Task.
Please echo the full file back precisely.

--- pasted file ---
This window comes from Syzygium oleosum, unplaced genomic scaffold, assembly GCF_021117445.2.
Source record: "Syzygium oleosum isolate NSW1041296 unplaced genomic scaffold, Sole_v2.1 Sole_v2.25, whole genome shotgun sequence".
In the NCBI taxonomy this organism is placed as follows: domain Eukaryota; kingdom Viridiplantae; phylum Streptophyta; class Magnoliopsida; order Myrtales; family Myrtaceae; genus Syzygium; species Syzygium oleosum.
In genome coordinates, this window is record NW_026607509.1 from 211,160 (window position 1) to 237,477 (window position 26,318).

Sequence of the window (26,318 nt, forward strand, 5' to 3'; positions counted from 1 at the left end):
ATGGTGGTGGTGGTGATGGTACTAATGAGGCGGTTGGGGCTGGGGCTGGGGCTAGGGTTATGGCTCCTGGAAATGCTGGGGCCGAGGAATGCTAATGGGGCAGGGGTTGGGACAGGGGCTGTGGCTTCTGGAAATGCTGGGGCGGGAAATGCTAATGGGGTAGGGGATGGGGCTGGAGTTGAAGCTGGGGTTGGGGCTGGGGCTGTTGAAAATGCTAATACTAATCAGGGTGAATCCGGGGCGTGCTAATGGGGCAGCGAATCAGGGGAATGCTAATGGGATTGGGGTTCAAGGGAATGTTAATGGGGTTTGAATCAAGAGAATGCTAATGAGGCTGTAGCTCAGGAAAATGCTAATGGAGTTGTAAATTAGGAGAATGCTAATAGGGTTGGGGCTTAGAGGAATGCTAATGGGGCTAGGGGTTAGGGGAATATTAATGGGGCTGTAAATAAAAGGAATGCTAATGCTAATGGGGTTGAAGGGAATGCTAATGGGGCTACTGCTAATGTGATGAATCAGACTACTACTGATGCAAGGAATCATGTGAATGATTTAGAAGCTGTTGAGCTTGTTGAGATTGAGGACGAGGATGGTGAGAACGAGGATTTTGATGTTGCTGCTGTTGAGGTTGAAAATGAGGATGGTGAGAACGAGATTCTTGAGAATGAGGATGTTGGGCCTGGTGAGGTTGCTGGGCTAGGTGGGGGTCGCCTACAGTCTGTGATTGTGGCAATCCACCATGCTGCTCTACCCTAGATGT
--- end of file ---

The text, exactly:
This window comes from Syzygium oleosum, unplaced genomic scaffold, assembly GCF_021117445.2.
Source record: "Syzygium oleosum isolate NSW1041296 unplaced genomic scaffold, Sole_v2.1 Sole_v2.25, whole genome shotgun sequence".
In the NCBI taxonomy this organism is placed as follows: domain Eukaryota; kingdom Viridiplantae; phylum Streptophyta; class Magnoliopsida; order Myrtales; family Myrtaceae; genus Syzygium; species Syzygium oleosum.
In genome coordinates, this window is record NW_026607509.1 from 211,160 (window position 1) to 237,477 (window position 26,318).

Sequence of the window (26,318 nt, forward strand, 5' to 3'; positions counted from 1 at the left end):
ATGGTGGTGGTGGTGATGGTACTAATGAGGCGGTTGGGGCTGGGGCTGGGGCTAGGGTTATGGCTCCTGGAAATGCTGGGGCCGAGGAATGCTAATGGGGCAGGGGTTGGGACAGGGGCTGTGGCTTCTGGAAATGCTGGGGCGGGAAATGCTAATGGGGTAGGGGATGGGGCTGGAGTTGAAGCTGGGGTTGGGGCTGGGGCTGTTGAAAATGCTAATACTAATCAGGGTGAATCCGGGGCGTGCTAATGGGGCAGCGAATCAGGGGAATGCTAATGGGATTGGGGTTCAAGGGAATGTTAATGGGGTTTGAATCAAGAGAATGCTAATGAGGCTGTAGCTCAGGAAAATGCTAATGGAGTTGTAAATTAGGAGAATGCTAATAGGGTTGGGGCTTAGAGGAATGCTAATGGGGCTAGGGGTTAGGGGAATATTAATGGGGCTGTAAATAAAAGGAATGCTAATGCTAATGGGGTTGAAGGGAATGCTAATGGGGCTACTGCTAATGTGATGAATCAGACTACTACTGATGCAAGGAATCATGTGAATGATTTAGAAGCTGTTGAGCTTGTTGAGATTGAGGACGAGGATGGTGAGAACGAGGATTTTGATGTTGCTGCTGTTGAGGTTGAAAATGAGGATGGTGAGAACGAGATTCTTGAGAATGAGGATGTTGGGCCTGGTGAGGTTGCTGGGCTAGGTGGGGGTCGCCTACAGTCTGTGATTGTGGCAATCCACCATGCTGCTCTACCCTAGATGT